Prince Edward is about to be beaten by Tom’s father when a man steps in to protect the boy. With his cudgel (a short stick used as a weapon), John Canty knocks the man to the ground. Edward is then brought to the Canty home, where he encounters Tom’s sisters, mother, and grandmother. He asserts that he is Prince Edward, and they think him mad. Canty hits Edward. Tom’s mother steps between Edward and Canty and receives the remainder of the blows herself. When all settle down to sleep, she considers the possibility that the boy is in fact someone else and attempts to contrive a test to determine whether or not the boy is actually her son, who has gone mad. Edward fails her test, but Tom’s mother is nevertheless certain the boy is her own son. This test becomes important later in the story. Tom’s mother describes the way her son, once startled by fireworks, always brought his hand to his face to cover his eyes, palm out, rather than shielding his eyes with the palm of his hand inward, the way most people do. She shines a candle in Edward’s face to see which way his hand will shield his eyes, and it is not Tom’s way. During the night, Canty is awakened and told that the man he struck in the street earlier was Father Andrew, and that he has died as a result of the blow. Canty rouses his family, fleeing the house and the authorities who will soon be after him. The escape is hampered by the festive atmosphere along the river, where people have gathered to watch the river pageant. Edward manages to run off when Canty finally unhands him. Edward believes Tom has usurped him. He vows to have Tom hanged for high treason.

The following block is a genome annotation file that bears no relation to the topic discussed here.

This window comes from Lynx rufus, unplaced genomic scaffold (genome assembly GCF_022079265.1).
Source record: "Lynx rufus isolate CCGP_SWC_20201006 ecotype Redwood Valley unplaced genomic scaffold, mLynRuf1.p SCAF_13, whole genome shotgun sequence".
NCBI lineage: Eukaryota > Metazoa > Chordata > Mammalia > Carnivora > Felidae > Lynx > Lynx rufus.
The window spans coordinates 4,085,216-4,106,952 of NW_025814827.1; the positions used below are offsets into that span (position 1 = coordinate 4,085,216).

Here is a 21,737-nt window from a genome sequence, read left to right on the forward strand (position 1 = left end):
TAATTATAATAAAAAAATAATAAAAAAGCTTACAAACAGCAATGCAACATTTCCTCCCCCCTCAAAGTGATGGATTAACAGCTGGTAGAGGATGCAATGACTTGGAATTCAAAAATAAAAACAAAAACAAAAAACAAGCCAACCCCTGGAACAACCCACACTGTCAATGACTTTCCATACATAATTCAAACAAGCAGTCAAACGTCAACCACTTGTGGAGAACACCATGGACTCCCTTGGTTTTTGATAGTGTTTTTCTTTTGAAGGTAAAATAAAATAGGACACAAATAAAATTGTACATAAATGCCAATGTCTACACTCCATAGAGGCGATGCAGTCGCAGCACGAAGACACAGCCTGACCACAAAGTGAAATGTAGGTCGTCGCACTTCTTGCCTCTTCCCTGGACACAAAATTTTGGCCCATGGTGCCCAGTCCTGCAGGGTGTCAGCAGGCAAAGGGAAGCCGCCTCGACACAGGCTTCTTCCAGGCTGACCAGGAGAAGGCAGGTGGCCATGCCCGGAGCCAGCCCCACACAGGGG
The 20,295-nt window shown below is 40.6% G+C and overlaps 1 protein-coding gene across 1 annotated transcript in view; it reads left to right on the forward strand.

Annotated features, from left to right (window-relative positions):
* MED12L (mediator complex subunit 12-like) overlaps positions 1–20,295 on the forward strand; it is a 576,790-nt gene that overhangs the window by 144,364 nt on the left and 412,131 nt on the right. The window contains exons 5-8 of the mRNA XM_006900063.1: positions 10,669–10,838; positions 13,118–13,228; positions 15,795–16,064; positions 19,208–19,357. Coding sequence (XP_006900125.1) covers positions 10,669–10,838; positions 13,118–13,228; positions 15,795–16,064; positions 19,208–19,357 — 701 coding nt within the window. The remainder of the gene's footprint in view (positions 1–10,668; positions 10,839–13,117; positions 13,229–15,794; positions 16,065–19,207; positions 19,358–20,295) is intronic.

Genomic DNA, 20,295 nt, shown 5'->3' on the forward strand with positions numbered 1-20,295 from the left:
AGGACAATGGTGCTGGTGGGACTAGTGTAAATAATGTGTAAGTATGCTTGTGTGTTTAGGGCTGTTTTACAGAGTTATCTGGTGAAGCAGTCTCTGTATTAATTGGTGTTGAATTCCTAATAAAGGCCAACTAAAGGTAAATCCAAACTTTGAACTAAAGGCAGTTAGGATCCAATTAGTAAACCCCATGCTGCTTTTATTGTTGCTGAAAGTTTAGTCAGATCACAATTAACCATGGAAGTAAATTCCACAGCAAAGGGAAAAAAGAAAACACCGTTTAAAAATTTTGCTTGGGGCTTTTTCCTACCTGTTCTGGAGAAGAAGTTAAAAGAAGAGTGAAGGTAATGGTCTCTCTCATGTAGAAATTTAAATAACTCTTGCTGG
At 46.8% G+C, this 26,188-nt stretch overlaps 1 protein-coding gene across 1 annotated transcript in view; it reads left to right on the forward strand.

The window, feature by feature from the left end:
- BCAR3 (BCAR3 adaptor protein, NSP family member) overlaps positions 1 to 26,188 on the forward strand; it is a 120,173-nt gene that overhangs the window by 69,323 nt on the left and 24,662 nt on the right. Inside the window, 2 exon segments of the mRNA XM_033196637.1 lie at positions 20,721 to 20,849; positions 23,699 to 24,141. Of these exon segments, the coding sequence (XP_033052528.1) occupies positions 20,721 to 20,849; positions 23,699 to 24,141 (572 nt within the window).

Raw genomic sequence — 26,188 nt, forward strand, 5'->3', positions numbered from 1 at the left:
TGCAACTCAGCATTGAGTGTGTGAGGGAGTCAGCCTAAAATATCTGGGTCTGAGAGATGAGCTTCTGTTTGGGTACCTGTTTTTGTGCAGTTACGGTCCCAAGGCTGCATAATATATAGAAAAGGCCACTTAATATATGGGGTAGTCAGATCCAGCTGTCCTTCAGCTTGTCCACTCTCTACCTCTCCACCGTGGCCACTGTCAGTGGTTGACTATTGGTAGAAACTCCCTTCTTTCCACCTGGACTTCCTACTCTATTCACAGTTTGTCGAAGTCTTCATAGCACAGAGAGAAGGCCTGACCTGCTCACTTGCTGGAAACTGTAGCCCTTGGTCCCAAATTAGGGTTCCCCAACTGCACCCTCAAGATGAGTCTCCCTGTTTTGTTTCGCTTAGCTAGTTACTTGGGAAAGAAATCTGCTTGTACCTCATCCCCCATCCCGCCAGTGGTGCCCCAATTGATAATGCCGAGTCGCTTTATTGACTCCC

Tom is enjoying the luxury of the royal barge. After the journey down the river, he presides over a celebration in his first public experience as the prince. From the crowd, Edward sees Tom, and he begins to shout that he is the prince. The crowd mocks him cruelly. A man named Miles Hendon sees Edward and takes pity on him, saving him as he is about to be physically attacked. Soon afterward, a bugle is heard, and a messenger from the palace announces that King Henry VIII has just died. Edward becomes King Edward VI in that moment, although it is Tom who is now looked to as the king.